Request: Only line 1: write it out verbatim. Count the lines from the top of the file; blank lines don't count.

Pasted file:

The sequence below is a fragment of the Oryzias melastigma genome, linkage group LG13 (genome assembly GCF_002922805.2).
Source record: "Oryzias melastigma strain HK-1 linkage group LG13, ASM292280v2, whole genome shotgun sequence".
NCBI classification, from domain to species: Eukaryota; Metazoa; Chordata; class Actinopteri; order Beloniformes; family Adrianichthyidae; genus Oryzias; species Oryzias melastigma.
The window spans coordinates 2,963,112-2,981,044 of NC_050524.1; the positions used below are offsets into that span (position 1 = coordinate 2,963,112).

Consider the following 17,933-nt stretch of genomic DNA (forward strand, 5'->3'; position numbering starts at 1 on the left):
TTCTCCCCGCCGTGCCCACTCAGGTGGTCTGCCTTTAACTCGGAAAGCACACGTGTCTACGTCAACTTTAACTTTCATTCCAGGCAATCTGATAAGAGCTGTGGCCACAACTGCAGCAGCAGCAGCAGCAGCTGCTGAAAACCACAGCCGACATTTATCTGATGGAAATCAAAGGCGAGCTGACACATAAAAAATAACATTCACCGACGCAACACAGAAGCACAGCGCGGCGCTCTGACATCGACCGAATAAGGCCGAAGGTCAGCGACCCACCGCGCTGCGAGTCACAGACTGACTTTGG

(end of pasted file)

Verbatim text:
The sequence below is a fragment of the Oryzias melastigma genome, linkage group LG13 (genome assembly GCF_002922805.2).